Bob Dylan’s 24th Best Studio / Bootleg Album

A red-tinted picture featuring a statue of a woman looking up. Red font in the center reads "Tempest" and yellow font at the bottom left reads "Bob Dylan."Tempest
Grade — B

The most recent work from the artist’s collection, Tempest is a darkly written album with Dylan’s darkest voice yet. The lyrics are playful but tell tales of murder, love, remembering John Lennon and disasters like the titanic. The multitude of great songs are met with equally unimpressive ones, and if this is indeed his last studio album as The Tempest was Shakespeare’s last play, the audience was given a good LP to feast upon. Much like Lennon’s Double Fantasy, Dylan delivers heartfelt songs, but in his own dark, vague way — and without Yoko.

Produced by himself for the fourth consecutive album, Bobby gives the feeling of a world as dingy as his voice, and the atmosphere is well fitting because of it. The good songs are great, but the others fall flat. A bit of a mixed bag, but enough to justify its spot as a good album overall.

“Narrow Way”, “Roll on John” (the Lennon remembrance) and the title track “Tempest” are all fairly weak tracks for one reason or another. The first of these repeats the same riff far to long for the whole song, though it has some clever lyrics. The second is a very bizarre tribute 20 or so years after John Lennon’s death, which is a disappointing song given the history between the two (Lennon once heavily envied Dylan’s lyrical ability, making songs like “Yesterday” to try and copy him, though Lennon claimed Dylan to be delusional and lost repect for him after Dylan’s conversion to fundamentalist Christianity). “Tempest” is a 14 minute song about the sinking of the Titanic, riddled with fantastic imagery and lyrics, however plagued with repeating, boring, musical accompanyment.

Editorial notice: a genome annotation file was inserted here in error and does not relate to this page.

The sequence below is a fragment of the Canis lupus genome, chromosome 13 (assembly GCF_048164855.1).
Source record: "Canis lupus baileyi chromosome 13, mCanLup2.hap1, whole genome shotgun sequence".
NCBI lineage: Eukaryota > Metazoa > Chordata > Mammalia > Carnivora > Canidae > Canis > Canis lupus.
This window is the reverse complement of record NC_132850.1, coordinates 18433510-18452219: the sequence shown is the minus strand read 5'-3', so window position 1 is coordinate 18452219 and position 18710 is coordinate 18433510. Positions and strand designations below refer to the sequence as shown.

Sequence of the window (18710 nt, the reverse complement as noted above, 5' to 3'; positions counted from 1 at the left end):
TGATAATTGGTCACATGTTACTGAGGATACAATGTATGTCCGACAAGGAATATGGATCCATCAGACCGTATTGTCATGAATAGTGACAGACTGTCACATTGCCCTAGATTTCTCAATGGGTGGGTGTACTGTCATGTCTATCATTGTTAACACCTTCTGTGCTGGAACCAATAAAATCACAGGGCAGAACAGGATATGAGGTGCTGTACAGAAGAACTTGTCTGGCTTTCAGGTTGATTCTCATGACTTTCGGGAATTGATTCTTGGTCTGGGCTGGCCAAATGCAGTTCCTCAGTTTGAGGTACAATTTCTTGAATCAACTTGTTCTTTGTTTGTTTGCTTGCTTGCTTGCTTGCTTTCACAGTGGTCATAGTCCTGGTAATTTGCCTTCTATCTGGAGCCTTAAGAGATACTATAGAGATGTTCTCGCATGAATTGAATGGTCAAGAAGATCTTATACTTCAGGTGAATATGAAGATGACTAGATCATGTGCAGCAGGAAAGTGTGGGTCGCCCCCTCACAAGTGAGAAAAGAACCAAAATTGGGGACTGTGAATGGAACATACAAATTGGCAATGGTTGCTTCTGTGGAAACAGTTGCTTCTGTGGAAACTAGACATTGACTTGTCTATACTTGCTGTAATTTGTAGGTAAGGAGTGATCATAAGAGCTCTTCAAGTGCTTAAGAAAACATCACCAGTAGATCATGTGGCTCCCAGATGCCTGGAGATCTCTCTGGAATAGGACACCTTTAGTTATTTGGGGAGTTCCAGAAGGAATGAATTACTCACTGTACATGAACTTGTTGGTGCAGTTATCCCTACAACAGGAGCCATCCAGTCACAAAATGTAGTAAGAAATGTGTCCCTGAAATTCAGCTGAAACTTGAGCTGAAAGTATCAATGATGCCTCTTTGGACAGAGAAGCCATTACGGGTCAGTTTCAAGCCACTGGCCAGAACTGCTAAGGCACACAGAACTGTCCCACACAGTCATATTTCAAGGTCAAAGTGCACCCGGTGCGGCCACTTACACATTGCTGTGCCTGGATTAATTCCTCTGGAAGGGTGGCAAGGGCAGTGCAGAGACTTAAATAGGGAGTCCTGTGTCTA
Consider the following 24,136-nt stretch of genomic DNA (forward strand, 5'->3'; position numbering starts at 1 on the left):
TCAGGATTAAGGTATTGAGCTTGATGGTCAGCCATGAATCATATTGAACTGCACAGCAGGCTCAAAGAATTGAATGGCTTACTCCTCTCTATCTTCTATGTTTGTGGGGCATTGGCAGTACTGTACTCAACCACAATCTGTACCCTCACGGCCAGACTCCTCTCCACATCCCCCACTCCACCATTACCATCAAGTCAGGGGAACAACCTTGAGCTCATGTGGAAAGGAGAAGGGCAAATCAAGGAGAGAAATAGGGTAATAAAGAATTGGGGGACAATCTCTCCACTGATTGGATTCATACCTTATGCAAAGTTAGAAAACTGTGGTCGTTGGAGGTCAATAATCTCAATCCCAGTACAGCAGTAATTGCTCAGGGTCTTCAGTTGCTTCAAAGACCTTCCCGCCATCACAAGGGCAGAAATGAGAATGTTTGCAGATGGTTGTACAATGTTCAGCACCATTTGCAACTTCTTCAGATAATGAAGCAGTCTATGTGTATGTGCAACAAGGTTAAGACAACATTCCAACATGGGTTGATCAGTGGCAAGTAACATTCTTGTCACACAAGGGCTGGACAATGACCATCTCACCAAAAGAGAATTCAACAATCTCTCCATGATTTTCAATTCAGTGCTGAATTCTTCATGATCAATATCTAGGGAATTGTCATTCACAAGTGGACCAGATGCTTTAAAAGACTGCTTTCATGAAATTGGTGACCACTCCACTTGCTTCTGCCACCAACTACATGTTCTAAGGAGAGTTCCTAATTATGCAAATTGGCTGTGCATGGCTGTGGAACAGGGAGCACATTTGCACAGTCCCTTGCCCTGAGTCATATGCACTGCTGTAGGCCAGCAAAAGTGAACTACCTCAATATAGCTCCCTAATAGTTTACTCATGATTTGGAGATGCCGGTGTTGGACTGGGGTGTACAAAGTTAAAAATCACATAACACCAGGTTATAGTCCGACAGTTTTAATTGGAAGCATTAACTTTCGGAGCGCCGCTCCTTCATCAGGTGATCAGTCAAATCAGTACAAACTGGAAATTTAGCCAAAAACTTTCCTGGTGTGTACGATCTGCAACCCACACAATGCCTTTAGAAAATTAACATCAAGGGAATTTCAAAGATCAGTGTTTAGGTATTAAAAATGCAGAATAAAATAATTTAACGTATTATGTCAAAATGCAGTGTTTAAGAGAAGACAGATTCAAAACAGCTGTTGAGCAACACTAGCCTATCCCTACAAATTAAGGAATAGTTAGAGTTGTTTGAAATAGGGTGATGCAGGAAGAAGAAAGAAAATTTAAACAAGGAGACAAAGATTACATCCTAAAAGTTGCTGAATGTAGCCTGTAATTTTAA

However “Duquesne Whistle”, “Pay in Blood”, “Soon After Midnight” and “Early Roman Kings” are all great pieces, the first being a rather amusing, if not violent, music video for such a happy sounding, upbeat song.

Duquesne Whistle –

Pay in Blood –!/s/Pay+In+Blood/4QdKZb?src=5

Bob Dylan’s 25th Best Studio / Bootleg Album

A blurry, black-and-white photograph of a taxi cab in front of a city skyline

Modern Times
Grade — B

Dylan’s third consecutive number one charting album came with rave reviews, with some declaring it one of his best works, signifying a stay as one of the elder statesman of rock. The album was praised for its atmosphere, instrumentation, and production (done by Bob Dylan’s other alias, Jack Frost). The critics loved it, his fans loved it, and it’s still placed in some people’s top 10 Dylan albums. So why is it so low on this list?

I never got the appeal. Well, to be fair, I like it, simply because Dylan has his name on it and it isn’t followed with “& the Dead”. It felt rather samey however, taking less risks then the previous endeavors of Time Out of Mind and Love and Theft. It has some good songs, but also some rather boring riffs repeated a little too much.

Which isn’t to say its bad, or even ok. It’s good. There are a lot of catchy songs, witty lyrics and enjoyable melodies, but the previous two did all of that better. It’s just over rated, even being placed at #204 on Rolling Stones’  best albums of all time list. So what are the good pieces that I also tend to agree are worth the praise?

“Thunder on the Mountain”, “Workingman’s Blues #2″, “Someday Baby” and the “cover” of “Rollin’ and Tumblin” are all very good songs. The last of these is loosly based on the 1929 song of the same name by Hambone Willie Newbern, but includes all new verses outside the first two lines of the song. All have the feeling of a still-mastering musician who will play with his audience and their expectations.

A good album, a “B” album.

Thunder on the Mountain –!/s/Thunder+On+The+Mountain/4elGp9?src=5

Workingman’s Blues #2 –!/s/Workingman+s+Blues+number+2/4d91Ap?src=5